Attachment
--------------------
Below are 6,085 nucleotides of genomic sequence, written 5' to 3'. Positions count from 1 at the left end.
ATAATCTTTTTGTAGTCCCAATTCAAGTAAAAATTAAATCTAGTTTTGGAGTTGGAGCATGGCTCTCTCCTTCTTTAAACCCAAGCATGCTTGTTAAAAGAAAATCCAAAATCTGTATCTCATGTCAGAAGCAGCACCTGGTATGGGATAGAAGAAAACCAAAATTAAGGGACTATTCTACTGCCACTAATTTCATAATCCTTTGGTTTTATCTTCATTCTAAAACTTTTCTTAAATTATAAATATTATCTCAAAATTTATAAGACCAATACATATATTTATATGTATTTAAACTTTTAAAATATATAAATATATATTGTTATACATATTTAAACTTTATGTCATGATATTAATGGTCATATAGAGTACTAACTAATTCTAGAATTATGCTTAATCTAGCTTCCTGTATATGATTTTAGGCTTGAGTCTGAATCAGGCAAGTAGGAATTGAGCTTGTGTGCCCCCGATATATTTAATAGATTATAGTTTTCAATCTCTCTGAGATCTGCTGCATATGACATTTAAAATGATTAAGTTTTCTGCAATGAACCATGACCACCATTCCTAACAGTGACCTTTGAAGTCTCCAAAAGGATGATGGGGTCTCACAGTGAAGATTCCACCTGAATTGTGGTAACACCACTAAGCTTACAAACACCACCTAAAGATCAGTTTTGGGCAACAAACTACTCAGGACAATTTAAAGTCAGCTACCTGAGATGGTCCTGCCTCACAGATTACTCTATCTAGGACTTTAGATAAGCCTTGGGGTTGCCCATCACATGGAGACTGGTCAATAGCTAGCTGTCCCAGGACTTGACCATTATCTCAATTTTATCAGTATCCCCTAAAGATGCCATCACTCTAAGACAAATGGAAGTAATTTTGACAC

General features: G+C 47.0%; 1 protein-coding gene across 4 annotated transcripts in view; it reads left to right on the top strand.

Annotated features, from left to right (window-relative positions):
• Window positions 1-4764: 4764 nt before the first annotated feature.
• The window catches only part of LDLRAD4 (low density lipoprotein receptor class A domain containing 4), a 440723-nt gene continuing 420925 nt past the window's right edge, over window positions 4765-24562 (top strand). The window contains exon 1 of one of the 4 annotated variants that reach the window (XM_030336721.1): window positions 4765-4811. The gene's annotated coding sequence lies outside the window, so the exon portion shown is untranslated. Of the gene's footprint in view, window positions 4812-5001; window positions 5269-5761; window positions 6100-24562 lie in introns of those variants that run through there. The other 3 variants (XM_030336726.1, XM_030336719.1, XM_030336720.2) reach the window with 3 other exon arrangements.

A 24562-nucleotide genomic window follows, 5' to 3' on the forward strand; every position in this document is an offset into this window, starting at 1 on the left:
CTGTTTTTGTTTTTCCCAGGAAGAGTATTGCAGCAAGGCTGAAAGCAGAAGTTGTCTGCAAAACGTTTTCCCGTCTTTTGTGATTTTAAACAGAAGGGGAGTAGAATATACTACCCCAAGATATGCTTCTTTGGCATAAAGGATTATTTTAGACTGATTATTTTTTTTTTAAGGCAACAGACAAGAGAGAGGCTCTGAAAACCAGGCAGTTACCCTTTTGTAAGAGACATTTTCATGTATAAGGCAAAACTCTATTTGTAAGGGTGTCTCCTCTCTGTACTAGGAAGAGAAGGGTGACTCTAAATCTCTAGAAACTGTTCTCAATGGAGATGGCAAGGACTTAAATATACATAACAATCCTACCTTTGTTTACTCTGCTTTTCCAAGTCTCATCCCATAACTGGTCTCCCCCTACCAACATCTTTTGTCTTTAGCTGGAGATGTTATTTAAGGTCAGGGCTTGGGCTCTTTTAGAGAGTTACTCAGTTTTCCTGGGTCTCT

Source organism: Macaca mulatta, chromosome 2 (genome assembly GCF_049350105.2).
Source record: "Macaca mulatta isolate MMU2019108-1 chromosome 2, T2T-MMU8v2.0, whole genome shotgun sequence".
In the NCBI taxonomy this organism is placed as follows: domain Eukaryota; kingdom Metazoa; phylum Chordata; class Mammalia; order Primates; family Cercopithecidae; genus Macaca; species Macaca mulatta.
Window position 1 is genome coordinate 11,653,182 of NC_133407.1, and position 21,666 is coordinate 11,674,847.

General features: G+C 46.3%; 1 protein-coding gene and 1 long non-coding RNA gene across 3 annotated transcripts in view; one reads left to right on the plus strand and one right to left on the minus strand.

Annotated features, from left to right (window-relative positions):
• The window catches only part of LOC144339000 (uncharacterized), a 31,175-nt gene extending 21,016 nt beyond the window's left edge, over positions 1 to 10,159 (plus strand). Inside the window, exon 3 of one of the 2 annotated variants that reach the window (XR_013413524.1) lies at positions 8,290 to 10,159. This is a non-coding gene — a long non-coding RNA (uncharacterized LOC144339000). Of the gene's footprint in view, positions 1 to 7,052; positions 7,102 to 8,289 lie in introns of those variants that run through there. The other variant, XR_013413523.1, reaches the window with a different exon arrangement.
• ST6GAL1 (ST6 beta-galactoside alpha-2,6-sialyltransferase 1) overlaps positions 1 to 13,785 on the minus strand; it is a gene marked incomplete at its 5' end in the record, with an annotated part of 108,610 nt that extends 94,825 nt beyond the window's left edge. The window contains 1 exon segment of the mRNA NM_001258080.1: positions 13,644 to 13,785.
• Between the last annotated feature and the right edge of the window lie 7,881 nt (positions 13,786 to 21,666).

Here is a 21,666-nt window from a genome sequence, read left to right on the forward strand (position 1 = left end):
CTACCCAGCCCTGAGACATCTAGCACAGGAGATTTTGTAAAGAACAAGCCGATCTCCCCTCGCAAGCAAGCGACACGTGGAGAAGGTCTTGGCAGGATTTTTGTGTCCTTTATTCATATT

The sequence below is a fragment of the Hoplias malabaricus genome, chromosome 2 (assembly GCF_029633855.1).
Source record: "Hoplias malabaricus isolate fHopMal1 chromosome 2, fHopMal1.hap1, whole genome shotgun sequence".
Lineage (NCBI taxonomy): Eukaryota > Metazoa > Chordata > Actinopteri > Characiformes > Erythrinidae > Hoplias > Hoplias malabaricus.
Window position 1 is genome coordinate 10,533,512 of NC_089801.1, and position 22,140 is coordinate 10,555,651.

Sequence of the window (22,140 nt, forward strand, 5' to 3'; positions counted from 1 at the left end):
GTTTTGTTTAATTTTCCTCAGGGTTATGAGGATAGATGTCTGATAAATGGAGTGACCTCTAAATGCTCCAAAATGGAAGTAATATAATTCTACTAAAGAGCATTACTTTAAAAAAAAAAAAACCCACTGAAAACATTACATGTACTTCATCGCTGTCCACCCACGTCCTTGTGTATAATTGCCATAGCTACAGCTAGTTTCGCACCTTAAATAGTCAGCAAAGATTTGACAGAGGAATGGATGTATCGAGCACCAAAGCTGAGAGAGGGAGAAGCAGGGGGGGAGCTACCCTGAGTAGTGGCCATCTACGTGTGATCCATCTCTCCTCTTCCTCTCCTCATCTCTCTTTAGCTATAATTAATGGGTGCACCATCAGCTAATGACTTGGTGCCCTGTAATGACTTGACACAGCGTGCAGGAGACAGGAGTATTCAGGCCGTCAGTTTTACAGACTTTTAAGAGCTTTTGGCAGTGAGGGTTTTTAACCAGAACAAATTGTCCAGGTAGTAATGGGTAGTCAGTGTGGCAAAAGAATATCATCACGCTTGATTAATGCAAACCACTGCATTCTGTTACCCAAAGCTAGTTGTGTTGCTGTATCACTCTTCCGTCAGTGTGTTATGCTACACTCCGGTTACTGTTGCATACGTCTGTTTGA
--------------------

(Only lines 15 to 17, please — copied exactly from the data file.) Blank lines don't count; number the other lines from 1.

• The window catches only part of LOC144339000 (uncharacterized), a 31,175-nt gene extending 21,016 nt beyond the window's left edge, over positions 1 to 10,159 (plus strand). Inside the window, exon 3 of one of the 2 annotated variants that reach the window (XR_013413524.1) lies at positions 8,290 to 10,159. This is a non-coding gene — a long non-coding RNA (uncharacterized LOC144339000). Of the gene's footprint in view, positions 1 to 7,052; positions 7,102 to 8,289 lie in introns of those variants that run through there. The other variant, XR_013413523.1, reaches the window with a different exon arrangement.
• ST6GAL1 (ST6 beta-galactoside alpha-2,6-sialyltransferase 1) overlaps positions 1 to 13,785 on the minus strand; it is a gene marked incomplete at its 5' end in the record, with an annotated part of 108,610 nt that extends 94,825 nt beyond the window's left edge. The window contains 1 exon segment of the mRNA NM_001258080.1: positions 13,644 to 13,785.
• Between the last annotated feature and the right edge of the window lie 7,881 nt (positions 13,786 to 21,666).